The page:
For Ecuador’s 15 million inhabitants, Sunday’s presidential election runoff will pose a fundamental question: whether to continue with a leftwing government that has reduced poverty but also brought environmental destruction and authoritarian censorship, or to take a chance on a pro-business banker who promises economic growth but is accused of siphoning money to offshore accounts.
But they are not the only ones for whom the result will be critically important. Thousands of miles away, in the country’s tiny embassy in central London, Julian Assange will be watching closely to see if his four and a half years of cramped asylum could be coming to an abrupt, enforced end.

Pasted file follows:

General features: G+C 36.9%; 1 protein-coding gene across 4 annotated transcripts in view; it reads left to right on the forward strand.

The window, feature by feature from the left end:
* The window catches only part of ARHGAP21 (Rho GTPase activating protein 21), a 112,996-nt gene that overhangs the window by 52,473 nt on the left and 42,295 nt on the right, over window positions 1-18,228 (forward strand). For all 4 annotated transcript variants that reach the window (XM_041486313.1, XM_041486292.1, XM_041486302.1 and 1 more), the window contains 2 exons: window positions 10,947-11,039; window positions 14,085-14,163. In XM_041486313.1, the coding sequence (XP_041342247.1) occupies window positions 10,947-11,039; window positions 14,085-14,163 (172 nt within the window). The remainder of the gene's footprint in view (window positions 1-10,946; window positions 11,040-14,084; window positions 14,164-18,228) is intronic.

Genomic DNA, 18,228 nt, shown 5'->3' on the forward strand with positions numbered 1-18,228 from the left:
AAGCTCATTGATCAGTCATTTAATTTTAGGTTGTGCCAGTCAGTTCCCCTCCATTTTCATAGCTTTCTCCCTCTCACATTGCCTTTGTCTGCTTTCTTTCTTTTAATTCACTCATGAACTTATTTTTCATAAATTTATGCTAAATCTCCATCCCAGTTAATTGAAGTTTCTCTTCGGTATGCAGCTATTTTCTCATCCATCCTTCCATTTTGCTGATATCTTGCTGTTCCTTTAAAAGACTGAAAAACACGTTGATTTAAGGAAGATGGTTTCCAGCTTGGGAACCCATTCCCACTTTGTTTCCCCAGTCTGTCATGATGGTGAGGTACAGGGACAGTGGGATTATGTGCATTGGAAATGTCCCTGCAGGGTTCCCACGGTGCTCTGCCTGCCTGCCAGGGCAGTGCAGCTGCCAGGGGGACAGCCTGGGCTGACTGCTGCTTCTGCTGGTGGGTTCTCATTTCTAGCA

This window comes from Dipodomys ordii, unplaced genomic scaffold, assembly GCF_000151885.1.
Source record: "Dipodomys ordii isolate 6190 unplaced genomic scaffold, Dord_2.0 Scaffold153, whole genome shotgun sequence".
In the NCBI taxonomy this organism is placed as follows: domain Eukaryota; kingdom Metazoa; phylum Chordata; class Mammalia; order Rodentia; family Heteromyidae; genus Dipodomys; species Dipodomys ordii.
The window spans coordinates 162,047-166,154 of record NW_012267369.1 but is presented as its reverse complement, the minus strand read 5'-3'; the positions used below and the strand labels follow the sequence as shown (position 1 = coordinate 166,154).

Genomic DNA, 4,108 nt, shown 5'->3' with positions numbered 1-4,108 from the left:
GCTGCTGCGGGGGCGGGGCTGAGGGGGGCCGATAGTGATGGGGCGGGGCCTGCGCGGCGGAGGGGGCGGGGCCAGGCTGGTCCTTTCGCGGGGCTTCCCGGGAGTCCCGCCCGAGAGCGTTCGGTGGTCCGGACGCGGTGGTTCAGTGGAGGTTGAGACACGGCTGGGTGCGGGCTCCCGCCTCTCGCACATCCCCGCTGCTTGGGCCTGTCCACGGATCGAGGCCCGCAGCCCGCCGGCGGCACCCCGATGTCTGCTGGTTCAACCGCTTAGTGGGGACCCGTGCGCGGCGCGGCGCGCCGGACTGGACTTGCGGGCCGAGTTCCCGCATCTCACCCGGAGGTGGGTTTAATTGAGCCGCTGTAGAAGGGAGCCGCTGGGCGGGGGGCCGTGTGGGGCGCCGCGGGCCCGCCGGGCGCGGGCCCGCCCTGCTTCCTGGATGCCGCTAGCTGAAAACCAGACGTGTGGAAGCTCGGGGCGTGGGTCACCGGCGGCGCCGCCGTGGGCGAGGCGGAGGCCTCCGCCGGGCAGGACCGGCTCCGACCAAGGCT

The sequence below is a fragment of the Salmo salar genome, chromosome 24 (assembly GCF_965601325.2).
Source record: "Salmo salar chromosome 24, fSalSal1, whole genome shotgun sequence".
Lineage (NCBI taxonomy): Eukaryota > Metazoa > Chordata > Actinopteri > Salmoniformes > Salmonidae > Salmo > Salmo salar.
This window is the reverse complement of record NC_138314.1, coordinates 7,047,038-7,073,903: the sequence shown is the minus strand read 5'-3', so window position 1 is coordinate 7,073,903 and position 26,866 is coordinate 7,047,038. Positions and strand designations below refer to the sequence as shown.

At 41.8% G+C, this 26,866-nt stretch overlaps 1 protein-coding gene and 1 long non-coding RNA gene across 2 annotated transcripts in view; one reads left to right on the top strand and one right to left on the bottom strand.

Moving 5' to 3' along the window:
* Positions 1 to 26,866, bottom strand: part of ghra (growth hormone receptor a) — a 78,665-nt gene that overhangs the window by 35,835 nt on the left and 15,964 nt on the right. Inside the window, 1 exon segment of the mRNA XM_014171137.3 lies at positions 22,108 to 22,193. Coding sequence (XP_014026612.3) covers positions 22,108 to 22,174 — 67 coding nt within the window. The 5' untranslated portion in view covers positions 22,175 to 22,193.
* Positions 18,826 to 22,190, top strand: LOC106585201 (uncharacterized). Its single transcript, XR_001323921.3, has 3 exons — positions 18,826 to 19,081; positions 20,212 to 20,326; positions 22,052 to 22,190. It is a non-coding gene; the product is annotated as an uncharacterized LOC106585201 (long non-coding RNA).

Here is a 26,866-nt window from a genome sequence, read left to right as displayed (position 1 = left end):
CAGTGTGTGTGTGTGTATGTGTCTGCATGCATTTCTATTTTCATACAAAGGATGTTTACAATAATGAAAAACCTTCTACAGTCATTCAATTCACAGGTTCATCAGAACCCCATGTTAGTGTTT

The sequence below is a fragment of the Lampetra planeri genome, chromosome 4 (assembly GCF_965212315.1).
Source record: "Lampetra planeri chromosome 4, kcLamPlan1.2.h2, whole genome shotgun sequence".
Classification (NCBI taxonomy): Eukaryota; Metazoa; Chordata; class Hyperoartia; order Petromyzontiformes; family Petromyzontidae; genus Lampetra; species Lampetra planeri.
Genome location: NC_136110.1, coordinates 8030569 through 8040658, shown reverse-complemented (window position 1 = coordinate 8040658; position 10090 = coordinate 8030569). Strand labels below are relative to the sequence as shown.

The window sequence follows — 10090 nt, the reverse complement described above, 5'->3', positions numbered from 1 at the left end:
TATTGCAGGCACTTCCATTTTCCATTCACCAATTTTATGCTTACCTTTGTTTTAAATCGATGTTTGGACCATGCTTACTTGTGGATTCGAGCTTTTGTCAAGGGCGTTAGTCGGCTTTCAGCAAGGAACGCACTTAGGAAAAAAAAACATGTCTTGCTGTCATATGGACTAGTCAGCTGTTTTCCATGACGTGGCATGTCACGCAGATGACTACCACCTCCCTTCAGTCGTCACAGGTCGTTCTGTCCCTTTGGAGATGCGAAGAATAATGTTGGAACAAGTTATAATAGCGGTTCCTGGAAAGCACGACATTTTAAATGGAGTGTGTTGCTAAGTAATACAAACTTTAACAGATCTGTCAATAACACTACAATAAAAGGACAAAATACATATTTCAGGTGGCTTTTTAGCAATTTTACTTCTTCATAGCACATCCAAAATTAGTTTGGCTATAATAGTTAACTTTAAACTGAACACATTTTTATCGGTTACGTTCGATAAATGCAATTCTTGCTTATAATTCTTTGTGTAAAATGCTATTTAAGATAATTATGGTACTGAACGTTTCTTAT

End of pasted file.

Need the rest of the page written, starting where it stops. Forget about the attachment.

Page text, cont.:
Guillermo Lasso, the businessman and leading opposition candidate, has vowed that if he wins, the WikiLeaks founder’s time in the embassy will be up. Lasso has said he would “cordially ask Señor Assange to leave within 30 days of assuming a mandate”, because his presence in the Knightsbridge embassy was a burden on Ecuadorian taxpayers.